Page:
The woman in this picture has just related to a film crew how she killed her newborn daughter by strangulation. She killed eight of her newborn daughters, in fact, and can lead you to the tree-shaded plot of ground where she has buried all of them. The earth is rich there, rounded and fertile. The mound where the infants lie rises over them in a gentle slope, like the swell of mother-flesh.
This woman is not unusual in her Indian village. She and her neighbors explain through a strange kind of laughter the myriad ways that they have dispatched their female children. One of the most common is to dampen a piece of cloth—large enough to swaddle the child in—then lay the wet fabric over the baby’s face, so that she can’t breathe. Other options are to expose the child to the elements or to place her in a box near the river and walk away.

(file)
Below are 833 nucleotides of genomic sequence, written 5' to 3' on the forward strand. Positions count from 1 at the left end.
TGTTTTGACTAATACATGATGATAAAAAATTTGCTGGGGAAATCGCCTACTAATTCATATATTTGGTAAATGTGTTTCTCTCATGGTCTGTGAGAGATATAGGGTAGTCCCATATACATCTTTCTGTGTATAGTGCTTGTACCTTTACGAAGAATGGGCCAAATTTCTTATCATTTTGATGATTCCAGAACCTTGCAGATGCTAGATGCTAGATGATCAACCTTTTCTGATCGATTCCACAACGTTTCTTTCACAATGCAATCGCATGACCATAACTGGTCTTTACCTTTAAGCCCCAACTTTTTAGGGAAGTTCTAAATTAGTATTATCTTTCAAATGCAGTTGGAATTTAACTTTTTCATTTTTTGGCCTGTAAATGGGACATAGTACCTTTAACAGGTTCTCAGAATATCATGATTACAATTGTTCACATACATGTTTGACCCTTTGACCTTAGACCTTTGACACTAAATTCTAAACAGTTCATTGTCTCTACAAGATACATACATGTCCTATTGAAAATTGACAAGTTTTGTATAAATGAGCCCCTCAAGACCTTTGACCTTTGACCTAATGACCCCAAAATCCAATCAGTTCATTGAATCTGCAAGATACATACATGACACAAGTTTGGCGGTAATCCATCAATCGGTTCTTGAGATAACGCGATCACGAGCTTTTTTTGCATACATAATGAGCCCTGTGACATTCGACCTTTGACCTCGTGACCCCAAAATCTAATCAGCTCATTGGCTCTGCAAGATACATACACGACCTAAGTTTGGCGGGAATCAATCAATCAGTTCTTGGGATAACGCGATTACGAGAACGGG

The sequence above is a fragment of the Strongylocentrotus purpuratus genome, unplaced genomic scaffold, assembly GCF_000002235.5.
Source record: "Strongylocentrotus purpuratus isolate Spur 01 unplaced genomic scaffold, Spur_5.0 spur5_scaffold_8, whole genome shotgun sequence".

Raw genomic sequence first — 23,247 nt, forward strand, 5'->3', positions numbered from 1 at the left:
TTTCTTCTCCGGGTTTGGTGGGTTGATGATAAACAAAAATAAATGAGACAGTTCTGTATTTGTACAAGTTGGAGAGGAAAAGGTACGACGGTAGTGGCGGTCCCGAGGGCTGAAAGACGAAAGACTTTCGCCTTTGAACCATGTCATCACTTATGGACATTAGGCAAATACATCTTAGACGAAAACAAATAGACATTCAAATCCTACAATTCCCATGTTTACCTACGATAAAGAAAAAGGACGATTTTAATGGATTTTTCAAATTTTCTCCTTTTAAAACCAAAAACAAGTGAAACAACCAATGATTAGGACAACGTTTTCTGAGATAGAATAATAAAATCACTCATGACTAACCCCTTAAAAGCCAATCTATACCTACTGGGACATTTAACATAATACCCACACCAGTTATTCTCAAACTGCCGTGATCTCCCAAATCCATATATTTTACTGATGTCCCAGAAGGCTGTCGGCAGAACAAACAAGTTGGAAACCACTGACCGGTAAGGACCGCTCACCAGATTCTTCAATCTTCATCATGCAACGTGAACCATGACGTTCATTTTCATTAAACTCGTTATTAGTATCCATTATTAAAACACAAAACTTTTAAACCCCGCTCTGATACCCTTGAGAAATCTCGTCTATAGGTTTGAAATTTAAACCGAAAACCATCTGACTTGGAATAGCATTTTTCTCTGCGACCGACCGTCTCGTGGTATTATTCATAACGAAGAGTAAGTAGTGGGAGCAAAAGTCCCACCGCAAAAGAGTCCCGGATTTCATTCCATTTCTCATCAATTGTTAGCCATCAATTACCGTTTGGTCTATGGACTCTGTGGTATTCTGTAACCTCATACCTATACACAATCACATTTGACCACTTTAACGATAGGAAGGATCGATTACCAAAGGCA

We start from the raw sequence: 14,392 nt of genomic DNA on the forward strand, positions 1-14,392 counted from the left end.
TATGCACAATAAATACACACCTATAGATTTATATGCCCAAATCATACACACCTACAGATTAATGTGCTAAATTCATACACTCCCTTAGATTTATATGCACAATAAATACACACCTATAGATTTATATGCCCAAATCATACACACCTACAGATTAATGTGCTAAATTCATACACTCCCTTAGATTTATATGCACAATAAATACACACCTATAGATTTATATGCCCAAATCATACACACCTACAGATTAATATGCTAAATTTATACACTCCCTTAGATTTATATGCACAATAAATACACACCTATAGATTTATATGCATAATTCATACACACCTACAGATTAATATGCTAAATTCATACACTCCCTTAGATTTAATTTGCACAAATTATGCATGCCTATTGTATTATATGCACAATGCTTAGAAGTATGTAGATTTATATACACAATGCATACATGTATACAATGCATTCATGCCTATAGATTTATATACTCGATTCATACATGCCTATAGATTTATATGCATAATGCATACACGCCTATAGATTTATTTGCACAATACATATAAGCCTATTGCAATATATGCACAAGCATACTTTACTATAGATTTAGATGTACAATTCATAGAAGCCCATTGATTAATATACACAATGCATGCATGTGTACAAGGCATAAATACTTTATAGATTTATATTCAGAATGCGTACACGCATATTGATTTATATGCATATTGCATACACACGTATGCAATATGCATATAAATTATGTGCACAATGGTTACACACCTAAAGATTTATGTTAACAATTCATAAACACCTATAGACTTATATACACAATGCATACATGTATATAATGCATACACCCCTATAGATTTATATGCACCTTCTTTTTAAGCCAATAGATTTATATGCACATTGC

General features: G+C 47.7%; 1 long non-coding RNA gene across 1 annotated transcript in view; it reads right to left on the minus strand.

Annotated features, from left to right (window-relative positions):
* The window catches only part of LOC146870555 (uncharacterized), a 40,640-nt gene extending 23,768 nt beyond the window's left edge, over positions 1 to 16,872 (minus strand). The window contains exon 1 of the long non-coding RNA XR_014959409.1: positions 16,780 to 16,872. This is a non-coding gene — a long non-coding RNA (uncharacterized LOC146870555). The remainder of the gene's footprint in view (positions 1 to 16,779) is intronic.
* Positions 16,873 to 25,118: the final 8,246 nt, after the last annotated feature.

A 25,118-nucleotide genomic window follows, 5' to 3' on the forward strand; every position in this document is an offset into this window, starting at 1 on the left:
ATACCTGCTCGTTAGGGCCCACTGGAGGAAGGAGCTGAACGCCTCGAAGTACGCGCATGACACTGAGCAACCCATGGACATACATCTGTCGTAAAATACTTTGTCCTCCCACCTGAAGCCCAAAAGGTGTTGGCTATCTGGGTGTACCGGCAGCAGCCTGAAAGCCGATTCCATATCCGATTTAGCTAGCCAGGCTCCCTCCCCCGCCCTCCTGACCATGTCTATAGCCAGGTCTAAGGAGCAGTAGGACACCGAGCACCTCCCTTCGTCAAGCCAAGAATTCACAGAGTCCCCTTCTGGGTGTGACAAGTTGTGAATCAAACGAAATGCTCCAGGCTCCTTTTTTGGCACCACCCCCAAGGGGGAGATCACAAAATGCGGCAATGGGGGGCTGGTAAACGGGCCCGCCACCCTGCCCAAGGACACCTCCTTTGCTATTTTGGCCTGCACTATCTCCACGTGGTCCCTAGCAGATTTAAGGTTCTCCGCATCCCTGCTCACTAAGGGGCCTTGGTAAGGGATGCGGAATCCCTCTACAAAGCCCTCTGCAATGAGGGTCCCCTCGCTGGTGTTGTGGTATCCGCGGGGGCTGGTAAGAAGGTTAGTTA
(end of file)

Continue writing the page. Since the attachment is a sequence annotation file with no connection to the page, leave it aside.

Not only are these practices common in India, they’re common throughout many countries and across many cultures. It’s estimated that as many as 200 million girls are missing from the world’s population due to the practice of gendercide, the culturally-based killing of a child (overwhelmingly female) on the basis of its sex.